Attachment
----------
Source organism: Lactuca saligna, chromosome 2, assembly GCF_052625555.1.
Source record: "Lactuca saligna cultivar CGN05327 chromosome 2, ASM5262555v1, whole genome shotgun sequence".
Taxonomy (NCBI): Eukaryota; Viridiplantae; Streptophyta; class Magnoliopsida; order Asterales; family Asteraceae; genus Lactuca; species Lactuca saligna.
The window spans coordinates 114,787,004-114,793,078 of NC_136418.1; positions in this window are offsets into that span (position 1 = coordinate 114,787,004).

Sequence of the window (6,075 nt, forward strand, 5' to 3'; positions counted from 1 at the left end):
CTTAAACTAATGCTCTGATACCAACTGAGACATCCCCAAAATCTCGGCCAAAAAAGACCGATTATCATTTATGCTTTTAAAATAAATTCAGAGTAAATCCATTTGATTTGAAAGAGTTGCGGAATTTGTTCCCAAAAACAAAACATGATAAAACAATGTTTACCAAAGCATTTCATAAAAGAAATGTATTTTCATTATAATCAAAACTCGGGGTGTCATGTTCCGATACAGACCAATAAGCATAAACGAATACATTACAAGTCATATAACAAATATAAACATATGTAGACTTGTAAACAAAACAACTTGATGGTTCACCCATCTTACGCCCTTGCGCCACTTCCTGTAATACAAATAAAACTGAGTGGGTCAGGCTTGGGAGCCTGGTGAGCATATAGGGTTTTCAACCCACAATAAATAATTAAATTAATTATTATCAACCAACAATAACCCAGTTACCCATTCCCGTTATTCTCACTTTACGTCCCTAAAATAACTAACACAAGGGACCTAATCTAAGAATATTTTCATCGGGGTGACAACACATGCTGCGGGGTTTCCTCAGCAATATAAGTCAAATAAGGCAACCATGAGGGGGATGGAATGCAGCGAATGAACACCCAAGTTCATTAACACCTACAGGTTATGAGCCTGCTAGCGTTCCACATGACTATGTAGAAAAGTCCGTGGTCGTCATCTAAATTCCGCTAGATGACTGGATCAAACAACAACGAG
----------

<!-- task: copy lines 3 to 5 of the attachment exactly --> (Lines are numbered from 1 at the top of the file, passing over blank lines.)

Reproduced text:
Taxonomy (NCBI): Eukaryota; Viridiplantae; Streptophyta; class Magnoliopsida; order Asterales; family Asteraceae; genus Lactuca; species Lactuca saligna.
The window spans coordinates 114,787,004-114,793,078 of NC_136418.1; positions in this window are offsets into that span (position 1 = coordinate 114,787,004).

Sequence of the window (6,075 nt, forward strand, 5' to 3'; positions counted from 1 at the left end):